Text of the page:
Blueflux motors on
Whenever you need to move a liquid without having gravity on your side you need a pump to do it. So it should then not come as a great surprise that it is estimated that pumps use 10% of the global electrical power. In the EU, motors in general, consume 30% of all the EU electricity used and 20% of these motors drive pumps.
So regardless of how you look at it the saving potential that pumps and their motors offer us is staggering – especially as we know that 90% of pumps currently in the installed base could be more efficient and that two thirds of all pumps could save up to 60% energy with a variable frequency drive.
In terms of the EU installed pump base, there are an incredible 110 million pumps in the professional sector alone. This means that the potential for monetary and emissions savings is enormous as we know that pump motors use 259TWh a year of which 46TWh is used in the tertiary sectors, 50TWh by pumps in the domestic sector and an incredible 163 TWh is used by pumps in industry.
To put this in some sort of perspective, let’s look at the saving potential of motors in comparison with more traditionally recognised energy saving equipment in figure 1. This saving of 135TWh is actually the equivalent of Sweden’s annual electricity consumption.
Address the problem
The latest EU Directive is attempting to address this by specifying binding eco-design requirements for electric motors. The legislation is being introduced in three stages starting in 2011, when all motors must meet the IE2 high efficiency standard and all motors below this rating will be prohibited.
From 1 January 1 2015 all 7.5kW to 375kW motors must meet the IE3 standard or meet the IE2 standard and be equipped with a variable frequency drive (VFD). And in the last stage of the directive, which comes into effect in 2017, all 0.75kW to 375kW norm motors must meet the IE3 standard – or meet the IE2 standard and be equipped with a variable frequency drive (VFD). The Directive’s overall aim is to reduce the EU’s total electricity consumption by 5% a year.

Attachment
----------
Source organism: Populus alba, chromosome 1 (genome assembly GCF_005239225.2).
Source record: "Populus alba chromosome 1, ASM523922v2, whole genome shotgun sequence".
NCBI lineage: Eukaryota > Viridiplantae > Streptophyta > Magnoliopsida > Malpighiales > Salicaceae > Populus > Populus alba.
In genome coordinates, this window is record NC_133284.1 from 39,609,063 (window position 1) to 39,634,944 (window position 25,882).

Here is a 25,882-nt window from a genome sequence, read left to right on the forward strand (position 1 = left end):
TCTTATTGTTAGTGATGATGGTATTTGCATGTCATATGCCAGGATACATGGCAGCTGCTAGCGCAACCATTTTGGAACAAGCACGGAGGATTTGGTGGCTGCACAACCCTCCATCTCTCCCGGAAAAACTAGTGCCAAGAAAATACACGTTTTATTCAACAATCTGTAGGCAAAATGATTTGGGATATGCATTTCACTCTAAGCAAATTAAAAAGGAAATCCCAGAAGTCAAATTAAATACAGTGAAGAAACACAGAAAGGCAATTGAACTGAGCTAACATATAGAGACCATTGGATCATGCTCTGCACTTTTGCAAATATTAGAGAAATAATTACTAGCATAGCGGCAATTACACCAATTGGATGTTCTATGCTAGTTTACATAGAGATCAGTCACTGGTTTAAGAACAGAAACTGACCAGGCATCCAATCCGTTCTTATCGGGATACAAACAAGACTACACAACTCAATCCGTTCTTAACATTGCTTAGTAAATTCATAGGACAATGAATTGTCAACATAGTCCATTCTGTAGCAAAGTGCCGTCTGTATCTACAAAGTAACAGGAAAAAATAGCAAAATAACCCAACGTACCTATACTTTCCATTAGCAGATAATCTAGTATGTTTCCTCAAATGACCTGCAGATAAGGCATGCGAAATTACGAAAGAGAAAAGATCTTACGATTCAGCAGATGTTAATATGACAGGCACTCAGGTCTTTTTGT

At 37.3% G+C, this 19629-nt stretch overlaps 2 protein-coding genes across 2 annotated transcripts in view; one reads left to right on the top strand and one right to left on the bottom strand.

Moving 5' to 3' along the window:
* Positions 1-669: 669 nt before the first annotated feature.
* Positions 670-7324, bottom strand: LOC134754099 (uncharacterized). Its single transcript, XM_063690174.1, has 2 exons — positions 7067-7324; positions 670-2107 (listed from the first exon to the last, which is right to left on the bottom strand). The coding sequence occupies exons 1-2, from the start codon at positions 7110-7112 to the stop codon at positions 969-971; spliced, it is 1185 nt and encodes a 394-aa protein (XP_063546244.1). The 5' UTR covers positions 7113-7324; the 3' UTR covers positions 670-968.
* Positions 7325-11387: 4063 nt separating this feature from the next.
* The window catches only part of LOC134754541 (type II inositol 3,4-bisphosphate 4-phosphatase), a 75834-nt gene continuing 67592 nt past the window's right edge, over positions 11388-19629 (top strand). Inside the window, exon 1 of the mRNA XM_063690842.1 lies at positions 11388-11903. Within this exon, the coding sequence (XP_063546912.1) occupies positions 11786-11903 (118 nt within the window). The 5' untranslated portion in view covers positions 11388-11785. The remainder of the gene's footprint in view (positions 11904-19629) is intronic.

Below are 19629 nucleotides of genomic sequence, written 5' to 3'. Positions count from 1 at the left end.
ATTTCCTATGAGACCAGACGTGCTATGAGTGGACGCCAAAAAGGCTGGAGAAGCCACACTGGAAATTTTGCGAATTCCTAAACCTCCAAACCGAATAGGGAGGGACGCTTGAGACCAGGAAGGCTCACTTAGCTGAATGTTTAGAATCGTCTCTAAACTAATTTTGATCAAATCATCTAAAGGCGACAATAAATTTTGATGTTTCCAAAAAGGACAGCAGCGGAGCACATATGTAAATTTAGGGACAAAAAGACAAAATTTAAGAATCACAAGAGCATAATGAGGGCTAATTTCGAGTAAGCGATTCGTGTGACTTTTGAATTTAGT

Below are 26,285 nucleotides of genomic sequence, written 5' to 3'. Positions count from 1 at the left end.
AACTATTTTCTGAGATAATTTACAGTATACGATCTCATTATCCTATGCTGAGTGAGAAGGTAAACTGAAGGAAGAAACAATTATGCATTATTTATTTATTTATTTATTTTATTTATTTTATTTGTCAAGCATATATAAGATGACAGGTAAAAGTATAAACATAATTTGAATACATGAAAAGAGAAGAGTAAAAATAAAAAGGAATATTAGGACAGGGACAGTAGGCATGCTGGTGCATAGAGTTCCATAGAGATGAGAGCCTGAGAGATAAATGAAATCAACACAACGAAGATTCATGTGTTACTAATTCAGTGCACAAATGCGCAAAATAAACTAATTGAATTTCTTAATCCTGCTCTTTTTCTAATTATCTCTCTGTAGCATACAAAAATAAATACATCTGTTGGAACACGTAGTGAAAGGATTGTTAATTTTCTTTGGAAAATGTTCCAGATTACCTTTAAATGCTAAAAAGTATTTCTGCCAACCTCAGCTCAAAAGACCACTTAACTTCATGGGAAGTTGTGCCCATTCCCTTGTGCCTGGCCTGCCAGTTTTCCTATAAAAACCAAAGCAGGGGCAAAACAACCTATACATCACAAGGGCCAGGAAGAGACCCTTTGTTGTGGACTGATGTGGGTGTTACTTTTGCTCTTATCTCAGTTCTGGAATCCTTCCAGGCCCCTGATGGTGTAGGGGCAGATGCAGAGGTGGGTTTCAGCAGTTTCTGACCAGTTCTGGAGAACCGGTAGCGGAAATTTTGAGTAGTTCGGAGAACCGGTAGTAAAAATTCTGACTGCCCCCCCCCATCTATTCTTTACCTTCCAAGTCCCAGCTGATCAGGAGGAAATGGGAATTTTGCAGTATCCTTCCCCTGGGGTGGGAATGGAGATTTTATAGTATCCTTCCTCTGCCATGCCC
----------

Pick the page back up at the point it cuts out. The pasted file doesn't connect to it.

The new classification ratings are as follows:
• IE1 = Standard efficiency (comparable to current EFF2 standard)
• IE2 = High efficiency (comparable to current EFF1 standard)
• IE3 = Premium efficiency (new standard)
At Grundfos we produce 16 million pump units annually and are very conscious of the far-reaching consequences that go hand-in-hand with this responsibility, which is why we have continued to invest so heavily in producing high efficiency motors. This is not just something that we have been focusing on recently, as since 2001, Grundfos has been helping to save money and energy by supplying the market with 260,000 high efficiency motors each year.
This is important as energy generally accounts for 85% of a pump’s overall life cycle costs and without precisely the right motor, even the best pump will fail to perform optimally. This is why at Grundfos the decision was taken to develop an in-house range of motor technology solutions specifically designed to drive pumps.